My understanding is that there is no singular "The Turing Test Ruleset" and competitions don't all do it the exact same way. Still, I'm wondering about some commonly accepted rules and their nuances. My Googling is not producing any specifics about this.

I think most people agree that the purpose of the humans who talk to the judges is to just act normal. In the so-called "passed Turing test" instances where the humans tried to fool judges into thinking they were AIs, I would say the tests should be thrown out and I've seen critics in the field agree with that.

But this question is more about how the judge should act.

Let's say we are doing a competition where the threshold is for 40% of judges to call an AI a human after 5 minutes of chat.

During the chat, is the judge supposed to try to trick the potential AI into revealing itself, or is the judge supposed to attempt to act as unbiased and natural as possible, as if it is accepted the potential AI is human, and judge based on a completely natural conversation?

For example, asking "What is the value of PI out 10 digits?" or "What is 123456 times 654321?" or "If you saw a bunny and a dime stuck on the road with a truck about to hit them, which one would you pick up?" would be trying to trick AIs into revealing themselves because you are relying on exploiting the fact that the AI might tell you the correct answer or the inhuman answer.

This is as opposed to simply carrying on a natural and normal conversation, with no biases or expectations. If you came upon someone on the street you would not spend 5 minutes trying to hurriedly ask ridiculous interrogation questions in an effort to prove the other person was an AI.

So is the point of a Turing test generally assumed to be an attempt to flush out AIs or an attempt to judge their natural human conversation without interrogation-like prejudice?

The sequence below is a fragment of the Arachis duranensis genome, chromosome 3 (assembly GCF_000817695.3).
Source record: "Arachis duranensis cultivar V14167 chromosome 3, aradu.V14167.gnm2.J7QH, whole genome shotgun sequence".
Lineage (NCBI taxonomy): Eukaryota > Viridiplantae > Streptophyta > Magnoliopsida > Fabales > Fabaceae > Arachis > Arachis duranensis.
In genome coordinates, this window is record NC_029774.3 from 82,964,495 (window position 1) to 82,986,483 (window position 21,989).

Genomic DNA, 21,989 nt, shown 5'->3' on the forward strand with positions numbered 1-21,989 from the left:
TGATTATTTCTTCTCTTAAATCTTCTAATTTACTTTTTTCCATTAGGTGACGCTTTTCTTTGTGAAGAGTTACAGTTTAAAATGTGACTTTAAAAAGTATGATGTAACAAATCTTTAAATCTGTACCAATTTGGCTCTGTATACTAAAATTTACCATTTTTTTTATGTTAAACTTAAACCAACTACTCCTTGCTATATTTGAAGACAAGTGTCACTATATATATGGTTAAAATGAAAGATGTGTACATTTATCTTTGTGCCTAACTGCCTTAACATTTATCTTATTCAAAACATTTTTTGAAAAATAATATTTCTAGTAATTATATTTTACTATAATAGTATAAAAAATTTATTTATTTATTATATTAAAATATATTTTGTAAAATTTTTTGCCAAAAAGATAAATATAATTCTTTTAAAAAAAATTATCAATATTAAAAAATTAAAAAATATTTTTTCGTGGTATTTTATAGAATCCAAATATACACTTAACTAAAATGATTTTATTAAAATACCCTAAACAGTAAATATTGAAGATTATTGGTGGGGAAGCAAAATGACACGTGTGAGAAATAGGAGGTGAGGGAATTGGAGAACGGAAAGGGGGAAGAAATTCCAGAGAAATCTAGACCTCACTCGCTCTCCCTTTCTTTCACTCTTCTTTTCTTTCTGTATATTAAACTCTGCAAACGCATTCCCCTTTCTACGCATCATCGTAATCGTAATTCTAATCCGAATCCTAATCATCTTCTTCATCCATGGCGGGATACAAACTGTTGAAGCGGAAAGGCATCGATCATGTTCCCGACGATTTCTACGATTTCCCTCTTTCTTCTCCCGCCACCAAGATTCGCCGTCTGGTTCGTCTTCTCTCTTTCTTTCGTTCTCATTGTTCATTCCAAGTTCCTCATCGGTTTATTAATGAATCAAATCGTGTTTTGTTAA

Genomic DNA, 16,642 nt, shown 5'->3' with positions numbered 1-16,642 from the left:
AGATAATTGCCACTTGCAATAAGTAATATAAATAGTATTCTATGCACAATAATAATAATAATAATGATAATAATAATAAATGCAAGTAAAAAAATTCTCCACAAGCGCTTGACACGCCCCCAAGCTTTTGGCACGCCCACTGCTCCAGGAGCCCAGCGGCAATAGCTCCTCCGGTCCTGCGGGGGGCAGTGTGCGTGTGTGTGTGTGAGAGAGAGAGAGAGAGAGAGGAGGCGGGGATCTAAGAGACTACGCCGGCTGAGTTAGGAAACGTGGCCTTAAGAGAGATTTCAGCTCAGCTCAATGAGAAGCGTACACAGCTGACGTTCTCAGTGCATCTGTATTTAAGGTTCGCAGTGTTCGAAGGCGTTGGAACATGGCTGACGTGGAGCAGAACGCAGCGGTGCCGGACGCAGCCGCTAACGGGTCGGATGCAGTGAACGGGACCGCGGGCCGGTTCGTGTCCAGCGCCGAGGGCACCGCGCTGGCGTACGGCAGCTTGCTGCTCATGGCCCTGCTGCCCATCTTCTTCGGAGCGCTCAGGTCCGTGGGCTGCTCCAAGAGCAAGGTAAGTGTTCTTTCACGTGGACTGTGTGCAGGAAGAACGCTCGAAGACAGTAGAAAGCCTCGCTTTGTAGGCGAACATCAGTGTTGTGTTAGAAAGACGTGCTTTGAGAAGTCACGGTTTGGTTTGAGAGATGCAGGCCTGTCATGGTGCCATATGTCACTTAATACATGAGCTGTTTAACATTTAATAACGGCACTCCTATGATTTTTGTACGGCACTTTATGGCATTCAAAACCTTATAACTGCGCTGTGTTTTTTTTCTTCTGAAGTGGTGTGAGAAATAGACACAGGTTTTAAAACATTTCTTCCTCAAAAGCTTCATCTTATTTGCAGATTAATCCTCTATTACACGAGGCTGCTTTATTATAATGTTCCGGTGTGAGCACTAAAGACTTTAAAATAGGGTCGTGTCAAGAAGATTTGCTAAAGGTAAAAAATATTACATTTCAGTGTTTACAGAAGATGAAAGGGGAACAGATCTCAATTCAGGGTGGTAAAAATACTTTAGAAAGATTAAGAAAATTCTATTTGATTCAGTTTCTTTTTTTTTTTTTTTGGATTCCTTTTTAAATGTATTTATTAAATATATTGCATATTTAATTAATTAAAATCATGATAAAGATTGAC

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    $\begingroup$ Based on the answer, my question may seem a bit like an XY question, but I was not aware that one of the best known tests poses the same set of questions to all contestants. I don't think that's the case for all such contests. Maybe even this aspect of Turing tests is not agreed on, though I thought it would be. $\endgroup$
    – Loduwijk
    Feb 4, 2020 at 21:57

1 Answer 1


I do not know about all competitions, but the Loebner prize is one of the more well known competitions based around the concept of the Turing Test, specifically for chatbots, and judges must ask the same questions of all bots. The questions are only revealed during the competition, it is not possible for bot programmers to prepare for them other than making a generally good chatbot. They judges can then rank bots on how they handle the same set of questions. E.g. from chatbots.org/ai_zone/viewthread/867 here are the 2012 "qualifying" questions that were released following the test:

My name is Bill. What is your name?

How many letters are there in the name Bill?

How many letters are there in my name?

Which is larger, an apple or a watermelon?

How much is 3 + 2?

How much is three plus two?

What is my name?

If John is taller than Mary, who is the shorter?

If it were 3:15 AM now, what time would it be in 60 minutes?

My friend John likes to fish for trout. What does John like to fish for?

What number comes after seventeen?

What is the name of my friend who fishes for trout?

What whould I use to put a nail into a wall?

What is the 3rd letter in the alphabet?

What time is it now?

According to the WikiPedia description, the style of the questions has changed over time. The above set in my opinion seem to be designed to test very simple grammar, common sense and memory targets.

  • $\begingroup$ Your edit makes a good point. At this stage in the game, perhaps the point of the contests is not (or should not be) "Can you pass yourself as human reliably?" since we're still far from that but rather should simply be "How close are you to being able to carry on anything more than simple conversation patterns?" So not really a Turing test, but a "How close are we getting to being able to do real Turing tests?" $\endgroup$
    – Loduwijk
    Feb 4, 2020 at 22:00

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